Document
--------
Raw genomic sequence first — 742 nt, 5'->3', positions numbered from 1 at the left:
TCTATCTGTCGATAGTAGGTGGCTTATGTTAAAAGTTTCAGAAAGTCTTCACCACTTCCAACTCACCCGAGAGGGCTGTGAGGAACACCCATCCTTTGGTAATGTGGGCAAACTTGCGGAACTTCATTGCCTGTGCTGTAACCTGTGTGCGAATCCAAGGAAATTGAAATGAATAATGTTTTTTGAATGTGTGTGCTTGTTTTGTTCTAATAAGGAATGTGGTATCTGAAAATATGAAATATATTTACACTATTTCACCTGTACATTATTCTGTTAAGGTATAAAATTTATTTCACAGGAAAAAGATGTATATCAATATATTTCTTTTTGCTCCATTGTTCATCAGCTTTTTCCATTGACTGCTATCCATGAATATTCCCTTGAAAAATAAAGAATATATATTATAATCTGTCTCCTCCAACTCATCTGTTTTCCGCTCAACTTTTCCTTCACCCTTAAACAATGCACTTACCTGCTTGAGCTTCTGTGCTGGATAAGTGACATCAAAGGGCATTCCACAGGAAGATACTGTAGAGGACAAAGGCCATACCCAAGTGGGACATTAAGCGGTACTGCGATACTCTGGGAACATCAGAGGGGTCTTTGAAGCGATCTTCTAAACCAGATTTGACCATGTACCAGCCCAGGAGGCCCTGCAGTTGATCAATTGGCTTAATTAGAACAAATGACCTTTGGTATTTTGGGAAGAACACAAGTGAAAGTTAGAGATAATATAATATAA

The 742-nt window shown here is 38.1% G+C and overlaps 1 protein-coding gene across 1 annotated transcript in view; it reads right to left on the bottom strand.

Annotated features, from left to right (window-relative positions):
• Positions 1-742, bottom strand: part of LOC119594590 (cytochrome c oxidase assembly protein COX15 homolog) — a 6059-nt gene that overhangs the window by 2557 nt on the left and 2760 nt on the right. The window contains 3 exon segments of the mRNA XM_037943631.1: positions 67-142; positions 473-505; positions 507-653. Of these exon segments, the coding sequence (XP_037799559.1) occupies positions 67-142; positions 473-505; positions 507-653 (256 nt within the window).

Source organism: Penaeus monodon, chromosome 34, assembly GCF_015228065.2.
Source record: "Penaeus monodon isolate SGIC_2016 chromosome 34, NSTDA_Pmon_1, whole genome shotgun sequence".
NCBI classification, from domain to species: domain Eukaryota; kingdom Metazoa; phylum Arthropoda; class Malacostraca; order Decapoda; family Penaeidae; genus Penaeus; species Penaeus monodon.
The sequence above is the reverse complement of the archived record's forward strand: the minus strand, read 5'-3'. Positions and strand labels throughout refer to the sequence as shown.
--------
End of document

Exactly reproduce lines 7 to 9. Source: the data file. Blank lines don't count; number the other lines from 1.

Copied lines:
Source record: "Penaeus monodon isolate SGIC_2016 chromosome 34, NSTDA_Pmon_1, whole genome shotgun sequence".
NCBI classification, from domain to species: domain Eukaryota; kingdom Metazoa; phylum Arthropoda; class Malacostraca; order Decapoda; family Penaeidae; genus Penaeus; species Penaeus monodon.
The sequence above is the reverse complement of the archived record's forward strand: the minus strand, read 5'-3'. Positions and strand labels throughout refer to the sequence as shown.